Firm is increasingly reliant on explosive momentum in China, where it has no close rivals, to prop up underwhelming sales growth in the US
Starbucks enters fight to be top foreign food player in China
Starbucks is laying out an ambitious plan to compete with KFC in the race to become China’s fastest-growing foreign food chain by opening 600 new stores annually and more than tripling revenue by 2022.
While Starbucks could add new locations at an even faster pace because of the demand in China, the coffee giant is limiting expansion to maintain store quality, chief executive Kevin Johnson said in Shanghai on Tuesday. It will have 6,000 stores on the mainland by 2022, compared with a previous target of 5,000 by 2021.
“This is an ideal time for us to accelerate that growth rate,” Mr Johnson said ahead of the investor day Starbucks organised for 60 shareholders in Shanghai, the first to be held outside of the US. “China has a long runway of opportunity for Starbucks.”
Starbucks is increasingly reliant on explosive momentum in China, where it has no close rivals, to prop up underwhelming sales growth in the US and elsewhere. A $7.15-billion deal with Nestle earlier this month gives the coffee giant the cash to pursue its goal of accelerating expansion in China, which is set to become Starbucks’ largest market within a decade.
The Seattle-based company also expects to more than double its operating profit in China by fiscal year ending 2022. About 15 per cent of Starbucks’ revenue came from its China and Asia Pacific markets - about $3.2 billion - in fiscal 2017, according to company data compiled by Bloomberg.
It currently has 3,300 outlets in China, compared with about 12,000 in the US, including licensed stores. Yum China, which separated from Yum! Brands in 2016, said it had 8,112 stores including KFC and Pizza Hut at the end of March.
The push in the world’s second-largest economy comes as its stores in the US face fierce competition from up-and-coming regional coffee houses and steep discounting from fast-food rivals. Consumers also are shopping more at home, shunning brick-and-mortar retail for e-commerce. In China, where cafe culture is less mature but e-commerce more developed, Starbucks cafes have cornered the market on plush but casual meeting spots.
Mr Johnson said that while same-store sales in the US have been weaker than expected, strong performance in new stores stateside means it’s still on track “to deliver US growth within the targeted range that we’ve given of high single-digits”.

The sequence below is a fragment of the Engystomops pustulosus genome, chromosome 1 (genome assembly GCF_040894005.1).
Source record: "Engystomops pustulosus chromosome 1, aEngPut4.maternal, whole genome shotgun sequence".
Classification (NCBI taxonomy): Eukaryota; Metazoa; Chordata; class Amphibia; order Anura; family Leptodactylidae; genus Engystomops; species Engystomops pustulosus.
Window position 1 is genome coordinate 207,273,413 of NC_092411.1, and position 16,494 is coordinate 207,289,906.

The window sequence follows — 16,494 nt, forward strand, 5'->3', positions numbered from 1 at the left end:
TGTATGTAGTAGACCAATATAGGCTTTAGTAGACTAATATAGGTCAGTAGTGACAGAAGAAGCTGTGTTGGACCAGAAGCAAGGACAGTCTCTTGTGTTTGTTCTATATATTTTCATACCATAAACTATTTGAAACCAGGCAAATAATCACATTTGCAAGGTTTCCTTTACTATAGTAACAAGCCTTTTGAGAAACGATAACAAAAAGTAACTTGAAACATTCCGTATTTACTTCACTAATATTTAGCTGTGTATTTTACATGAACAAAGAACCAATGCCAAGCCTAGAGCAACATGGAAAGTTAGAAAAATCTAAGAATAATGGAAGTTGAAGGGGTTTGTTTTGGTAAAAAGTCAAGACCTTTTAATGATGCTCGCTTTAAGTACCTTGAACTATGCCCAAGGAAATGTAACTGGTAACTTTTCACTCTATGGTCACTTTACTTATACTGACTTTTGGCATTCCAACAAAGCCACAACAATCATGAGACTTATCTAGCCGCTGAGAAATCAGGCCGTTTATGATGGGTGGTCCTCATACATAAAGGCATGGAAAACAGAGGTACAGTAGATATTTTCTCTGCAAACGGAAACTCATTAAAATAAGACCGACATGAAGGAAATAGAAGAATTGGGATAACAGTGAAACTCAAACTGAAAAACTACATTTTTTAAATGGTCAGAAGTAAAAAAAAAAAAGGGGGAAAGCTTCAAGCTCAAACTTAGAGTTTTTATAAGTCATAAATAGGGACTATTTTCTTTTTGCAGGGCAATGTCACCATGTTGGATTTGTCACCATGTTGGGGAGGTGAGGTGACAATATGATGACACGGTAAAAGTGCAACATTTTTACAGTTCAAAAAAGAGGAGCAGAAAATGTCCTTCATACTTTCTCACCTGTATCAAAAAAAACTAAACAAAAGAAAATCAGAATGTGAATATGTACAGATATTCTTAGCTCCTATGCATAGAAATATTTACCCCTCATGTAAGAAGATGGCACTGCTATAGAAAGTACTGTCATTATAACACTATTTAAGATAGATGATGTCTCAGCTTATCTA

The Starbucks deal, which gives Nestle the right to market Starbucks products from beans to capsules, will also give the Seattle coffee brand access to a whole new market in China. Switzerland-based Nestle can now sell Starbucks-branded packaged coffee products in Chinese supermarkets, restaurants and catering operations. That’s something Starbucks hasn’t done previously in the country.
Nestle’s relationships with distributors, giving it access to 1.5 million outlets in China, “dramatically accelerates our ability to bring those coffees to market”, said Mr Johnson. Introducing these products to China will be “one of the priorities that we focus on early” after the transaction closes, he said.
Besides the flagship Starbucks brand, the accord with Nestle includes the brands Seattle’s Best Coffee, Starbucks VIA, Torrefazione Italia and Teavana tea.
Nestle and Starbucks also plan to partner on efforts to make coffee a sustainable agriculture product, through research and development and farmer support, said Johnson.
In the market for ready-to-drink coffees, Starbucks remains in competition with Nestle. Besides its bottled Frappucinos and cold brews, the company will add chilled cups in June. Johnson said the company has a whole pipeline of innovation in ready-to-drink coffee products, which it sells in China in partnership with Tingyi.
The $1.3bn ready-to-drink coffee market in China is currently dominated by Nestle with 71 per cent market share, according to data from Euromonitor International. Starbucks has 3.1 per cent.
The coffee giant will also announce in a few months a new program for mobile ordering and delivery in China, said Starbucks China CEO Belinda Wong. Currently, 60 per cent of transactions in its China stores are through mobile payment.